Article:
Third, if the parties to a foreign-related contract have not provided for the governing law, what is to be done? The first paragraph of article 126 of the Contract Law specifies that where the parties to a foreign-related contract have not selected the governing law, the law of the country with the closest connection to the contract governs. Article 41 of the Law on the Application of Laws to Foreign-Related Civil Relationships specifies that when the parties have not selected the governing law, the law of the place where the party the performance of whose obligations most closely reflects the features of the contract, is permanently resident, or other law that is most closely connected to the contract, is to govern.
The Interpretations of the Supreme People’s Court of Several Issues Concerning the Application of the Law of the People’s Republic of China on the Application of Laws to Foreign-Related Civil Relationships (1) established the sequence for the governing law for foreign-related contracts and foreign-related civil relationships, namely international treaties take priority, domestic laws come second and international practice comes third. Article 5 of the law specifies that if the applicable foreign law would harm the public interest in China, that foreign law will not be applied, and only the laws of China will govern. Although article 19 of the interpretations does not expressly state that the interpretations apply to Taiwan-related civil relationships, this column would argue that, in practice, a court would use the same principle to handle such a matter.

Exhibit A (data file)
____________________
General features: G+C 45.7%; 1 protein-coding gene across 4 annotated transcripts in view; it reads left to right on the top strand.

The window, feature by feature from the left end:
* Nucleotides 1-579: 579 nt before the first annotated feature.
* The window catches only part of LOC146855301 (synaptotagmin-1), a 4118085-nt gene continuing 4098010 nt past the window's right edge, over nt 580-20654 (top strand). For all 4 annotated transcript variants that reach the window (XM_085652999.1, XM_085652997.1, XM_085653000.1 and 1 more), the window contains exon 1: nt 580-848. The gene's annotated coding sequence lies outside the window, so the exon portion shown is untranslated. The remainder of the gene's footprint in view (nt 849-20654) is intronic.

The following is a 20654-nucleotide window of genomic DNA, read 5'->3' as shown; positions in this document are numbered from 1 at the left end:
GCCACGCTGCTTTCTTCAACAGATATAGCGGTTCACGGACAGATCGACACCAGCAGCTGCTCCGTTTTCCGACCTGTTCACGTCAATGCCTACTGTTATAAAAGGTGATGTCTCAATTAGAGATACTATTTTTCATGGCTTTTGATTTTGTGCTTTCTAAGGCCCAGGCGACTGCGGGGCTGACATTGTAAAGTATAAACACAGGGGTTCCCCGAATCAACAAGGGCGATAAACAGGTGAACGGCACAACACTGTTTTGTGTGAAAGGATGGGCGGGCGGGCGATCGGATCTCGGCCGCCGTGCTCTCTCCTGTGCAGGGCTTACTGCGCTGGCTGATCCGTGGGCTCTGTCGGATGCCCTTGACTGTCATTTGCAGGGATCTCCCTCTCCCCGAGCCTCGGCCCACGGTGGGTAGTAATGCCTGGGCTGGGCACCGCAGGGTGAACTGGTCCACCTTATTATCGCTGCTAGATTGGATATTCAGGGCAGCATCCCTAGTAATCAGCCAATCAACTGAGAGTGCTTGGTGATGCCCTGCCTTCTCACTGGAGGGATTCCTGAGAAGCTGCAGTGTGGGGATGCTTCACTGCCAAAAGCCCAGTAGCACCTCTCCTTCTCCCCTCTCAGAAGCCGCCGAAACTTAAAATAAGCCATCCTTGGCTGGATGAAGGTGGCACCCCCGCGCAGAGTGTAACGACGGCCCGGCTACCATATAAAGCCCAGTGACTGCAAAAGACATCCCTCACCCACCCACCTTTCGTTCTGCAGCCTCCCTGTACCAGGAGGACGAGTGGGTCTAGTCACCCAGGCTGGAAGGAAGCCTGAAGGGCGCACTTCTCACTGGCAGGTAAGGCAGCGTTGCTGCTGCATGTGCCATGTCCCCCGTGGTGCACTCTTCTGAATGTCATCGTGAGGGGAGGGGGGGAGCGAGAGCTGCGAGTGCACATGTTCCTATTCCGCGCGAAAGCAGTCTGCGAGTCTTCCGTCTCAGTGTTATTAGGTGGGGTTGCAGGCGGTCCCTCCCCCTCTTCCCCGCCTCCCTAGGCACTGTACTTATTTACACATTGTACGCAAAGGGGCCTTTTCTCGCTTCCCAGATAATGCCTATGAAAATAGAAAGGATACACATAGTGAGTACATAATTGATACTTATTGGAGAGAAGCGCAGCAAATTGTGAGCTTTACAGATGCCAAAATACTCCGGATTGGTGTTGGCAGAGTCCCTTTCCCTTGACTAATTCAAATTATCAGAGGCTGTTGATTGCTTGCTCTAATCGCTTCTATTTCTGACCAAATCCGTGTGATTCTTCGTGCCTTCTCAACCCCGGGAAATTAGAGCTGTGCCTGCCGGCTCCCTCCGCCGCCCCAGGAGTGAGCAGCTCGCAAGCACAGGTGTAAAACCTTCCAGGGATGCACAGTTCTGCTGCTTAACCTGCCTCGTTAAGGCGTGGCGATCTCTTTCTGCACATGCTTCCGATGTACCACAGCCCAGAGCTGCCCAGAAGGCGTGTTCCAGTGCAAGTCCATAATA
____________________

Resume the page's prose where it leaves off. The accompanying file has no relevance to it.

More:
Pursuant to article 2 of the Taiwan-related provisions, a party from Taiwan participating in a legal action concerning a commercial case before a people’s court has the same litigation rights and obligations as the party from mainland China and his lawful rights and interests are subject to equal protection. Accordingly, in terms of the two issues of the competent court and governing law, the parties from either side of the Taiwan Strait are subject to consistent and equal treatment.
Alex Hsin is a senior partner and Craig Zhou is an associate at Martin Hu & Partners
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胡光 Martin Hu
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幸大智 Alex Hsin
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周富胜 Craig Zhou